Elon Musk says he will terminate his agreement with Twitter and get together to fight

Elon Musk’s tumultuous $44 billion bid to buy Twitter is on the verge of collapse, after Tesla’s CEO sent a letter to Twitter’s board on Friday saying he would terminate the acquisition.

Twitter board chairman Bret Taylor tweeted Friday that the board is “committed to closing the transaction at the price and terms agreed with Mr. Musk and plans to take legal action to enforce the merger agreement. We are confident.” in which we will prevail.” in the Delaware Court of Chancery.”

Twitter could have pushed for a $1 billion breakup fee that Musk agreed to pay under these circumstances. Instead, he appears ready to fight over the deal, which the company’s board of directors has approved and chief executive Parag Agrawal has insisted he wants to consummate.

The potential unraveling of the deal is just the latest twist in a saga between the world’s richest man and one of the most influential social media platforms. Much of the drama has played out on Twitter, with Musk, who has more than 100 million followers, lamenting that the company is not living up to its potential as a platform for free speech.

On Friday, shares of Twitter fell 5% to $36.81, well below the $54.20 Musk had offered to pay. Meanwhile, Tesla shares rose 2.5% to $752.29.

Musk’s attorney, Mike Ringler, wrote in the letter to Twitter dated Friday that, for nearly two months, Musk has been seeking data to judge the prevalence of “fake or spam” accounts on the social media platform.

“Twitter has failed or refused to provide this information. Twitter has sometimes ignored Mr. Musk’s requests, sometimes rejected them for reasons that seem unjustified, and sometimes claimed to comply while giving Mr. Musk incomplete or unusable information. “the letter said. He also said the information is critical to Twitter’s business and financial performance, and is necessary to finalize the merger agreement.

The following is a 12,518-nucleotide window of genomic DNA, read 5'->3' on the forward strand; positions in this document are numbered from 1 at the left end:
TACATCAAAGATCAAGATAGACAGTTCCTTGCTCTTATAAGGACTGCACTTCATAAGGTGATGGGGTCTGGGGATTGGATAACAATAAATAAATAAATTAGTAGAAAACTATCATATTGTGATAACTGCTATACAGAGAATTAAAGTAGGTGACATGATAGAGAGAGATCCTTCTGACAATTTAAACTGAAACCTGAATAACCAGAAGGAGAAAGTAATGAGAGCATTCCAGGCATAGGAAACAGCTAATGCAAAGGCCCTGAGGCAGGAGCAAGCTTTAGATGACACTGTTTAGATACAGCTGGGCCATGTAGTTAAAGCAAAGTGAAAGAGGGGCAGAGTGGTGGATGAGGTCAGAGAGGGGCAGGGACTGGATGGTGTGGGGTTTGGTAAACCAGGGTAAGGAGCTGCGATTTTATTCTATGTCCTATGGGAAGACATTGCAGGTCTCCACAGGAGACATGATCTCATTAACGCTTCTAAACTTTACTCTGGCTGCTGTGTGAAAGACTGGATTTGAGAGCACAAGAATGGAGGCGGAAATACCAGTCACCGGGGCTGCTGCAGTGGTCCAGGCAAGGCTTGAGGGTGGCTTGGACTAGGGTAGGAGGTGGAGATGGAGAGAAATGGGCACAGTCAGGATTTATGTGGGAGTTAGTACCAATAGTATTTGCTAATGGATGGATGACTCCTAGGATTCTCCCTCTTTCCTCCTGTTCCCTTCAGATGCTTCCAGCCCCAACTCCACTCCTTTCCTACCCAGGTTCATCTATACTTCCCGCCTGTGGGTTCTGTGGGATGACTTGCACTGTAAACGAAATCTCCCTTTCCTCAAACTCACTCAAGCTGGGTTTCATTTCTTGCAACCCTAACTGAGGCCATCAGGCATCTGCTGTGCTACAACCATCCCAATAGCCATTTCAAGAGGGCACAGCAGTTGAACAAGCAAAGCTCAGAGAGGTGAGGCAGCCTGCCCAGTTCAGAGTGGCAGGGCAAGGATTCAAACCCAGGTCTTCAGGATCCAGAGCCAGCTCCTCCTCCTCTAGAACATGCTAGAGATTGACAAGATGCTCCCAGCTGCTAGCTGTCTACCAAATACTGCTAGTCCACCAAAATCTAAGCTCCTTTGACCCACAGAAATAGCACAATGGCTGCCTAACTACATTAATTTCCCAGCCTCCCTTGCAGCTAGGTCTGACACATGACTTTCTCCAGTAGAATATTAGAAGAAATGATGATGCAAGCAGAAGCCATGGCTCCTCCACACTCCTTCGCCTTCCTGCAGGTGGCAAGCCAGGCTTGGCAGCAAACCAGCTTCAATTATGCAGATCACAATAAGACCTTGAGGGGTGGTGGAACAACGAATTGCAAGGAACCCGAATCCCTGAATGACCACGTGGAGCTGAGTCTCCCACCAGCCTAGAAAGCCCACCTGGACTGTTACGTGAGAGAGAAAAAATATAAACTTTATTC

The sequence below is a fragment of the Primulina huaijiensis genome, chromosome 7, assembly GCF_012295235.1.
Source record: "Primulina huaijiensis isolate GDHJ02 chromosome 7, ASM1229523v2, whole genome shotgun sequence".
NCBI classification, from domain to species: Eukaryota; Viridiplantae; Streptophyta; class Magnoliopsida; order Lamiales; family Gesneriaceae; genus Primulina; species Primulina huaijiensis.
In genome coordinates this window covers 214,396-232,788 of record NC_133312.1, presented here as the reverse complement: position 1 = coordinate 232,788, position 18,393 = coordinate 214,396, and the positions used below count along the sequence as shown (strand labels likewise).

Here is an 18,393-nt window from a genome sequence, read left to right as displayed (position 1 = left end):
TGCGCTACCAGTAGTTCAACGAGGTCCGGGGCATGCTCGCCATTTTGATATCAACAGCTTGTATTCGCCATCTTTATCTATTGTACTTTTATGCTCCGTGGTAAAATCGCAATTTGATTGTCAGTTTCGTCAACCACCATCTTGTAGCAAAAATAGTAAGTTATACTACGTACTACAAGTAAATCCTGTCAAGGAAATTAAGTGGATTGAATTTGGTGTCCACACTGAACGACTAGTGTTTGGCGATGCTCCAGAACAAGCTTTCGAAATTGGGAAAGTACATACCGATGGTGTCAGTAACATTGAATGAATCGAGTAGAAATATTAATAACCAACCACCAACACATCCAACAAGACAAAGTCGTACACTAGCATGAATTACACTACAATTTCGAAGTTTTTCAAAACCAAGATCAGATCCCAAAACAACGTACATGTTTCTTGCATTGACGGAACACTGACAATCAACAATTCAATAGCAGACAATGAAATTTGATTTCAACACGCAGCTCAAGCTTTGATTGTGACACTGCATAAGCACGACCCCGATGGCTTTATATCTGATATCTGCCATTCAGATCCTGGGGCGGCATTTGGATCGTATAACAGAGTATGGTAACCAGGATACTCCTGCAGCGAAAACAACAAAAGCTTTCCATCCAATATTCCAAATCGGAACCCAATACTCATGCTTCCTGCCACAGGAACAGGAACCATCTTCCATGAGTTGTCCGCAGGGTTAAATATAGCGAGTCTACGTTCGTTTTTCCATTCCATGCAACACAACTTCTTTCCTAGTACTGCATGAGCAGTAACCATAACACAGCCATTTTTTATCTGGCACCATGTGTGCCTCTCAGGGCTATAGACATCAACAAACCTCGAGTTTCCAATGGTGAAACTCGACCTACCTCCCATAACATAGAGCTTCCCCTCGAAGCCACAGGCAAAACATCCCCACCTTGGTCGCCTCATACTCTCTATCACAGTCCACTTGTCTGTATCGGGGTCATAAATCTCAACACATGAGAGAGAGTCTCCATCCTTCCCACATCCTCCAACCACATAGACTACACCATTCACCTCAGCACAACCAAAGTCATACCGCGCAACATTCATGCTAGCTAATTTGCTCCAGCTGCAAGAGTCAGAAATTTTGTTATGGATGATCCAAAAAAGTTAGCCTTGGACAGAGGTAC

“From the beginning this was always a head scratcher to go after Twitter at a price of $44 billion for Musk and never made much sense for the street, now it ends (for now) in a twilight zone ending with the Board Twitter policy against him and many on the street scratching their heads over what’s next,” Wedbush analyst Daniel Ives wrote in a note to investors after the letter was published.

On Thursday, Twitter sought to shed more light on how it counts spam accounts in a briefing with journalists and company executives. Twitter said it removes 1 million spam accounts every day. spam accounts make up well under 5% of their active user base each quarter. To calculate how many accounts are malicious spam, Twitter said it reviews “thousands of accounts” randomly sampled, using public and private data such as IP addresses, phone numbers, geolocation, and how the account behaves when active, to determine whether an account it is real.

Last month, Twitter offered Musk access to its “fire hose” of raw data from hundreds of millions of daily tweets, according to multiple reports at the time, though neither the company nor Musk confirmed this. Private data, which is not publicly available and therefore not in the data “fire hose” given to Musk, includes IP addresses, phone numbers and location. Twitter said such private data helps prevent real accounts from being misidentified as spam.

Ringler also alleged that Twitter broke the deal when it fired its revenue product leader and consumer general manager, and also announced the layoff of a third of its talent acquisition team. The sale agreement, he wrote, required Twitter to “seek and obtain consent” if it deviated from conducting normal business. Twitter was required to “preserve substantially intact the material components of its existing business organization,” the letter said.

Musk’s flirtation with buying Twitter appeared to start in late March. That’s when Twitter said it contacted members of its board, including co-founder Jack Dorsey, and told them it was buying shares in the company and was interested in joining the board, taking Twitter private or starting a competitor. Then, on April 4, he revealed in a filing with regulators that he had become the company’s largest shareholder after acquiring a 9% stake worth about $3 billion.

At first, Twitter offered Musk a seat on its board. But six days later, Agrawal tweeted that Musk won’t be joining the board after all. His offer to buy the company came through quickly after that.

Musk had agreed to buy Twitter for $54.20 a share, inserting a “420” marijuana reference into his offer price. He sold roughly $8.5 billion of Tesla stock to help finance the purchase, then strengthened his commitments of more than $7 billion from a diverse group of investors, including Silicon Valley bigwigs like Oracle co-founder Larry Ellison. .

Inside Twitter, Musk’s offer was met with confusion and low morale, especially after Musk publicly criticized one of Twitter’s top lawyers involved in content moderation decisions.

As Twitter executives prepared for the deal to go ahead, the company instituted a hiring freeze, halted discretionary spending and fired two top managers. The San Francisco company has also been laying off staff, most recently part of its talent acquisition team.

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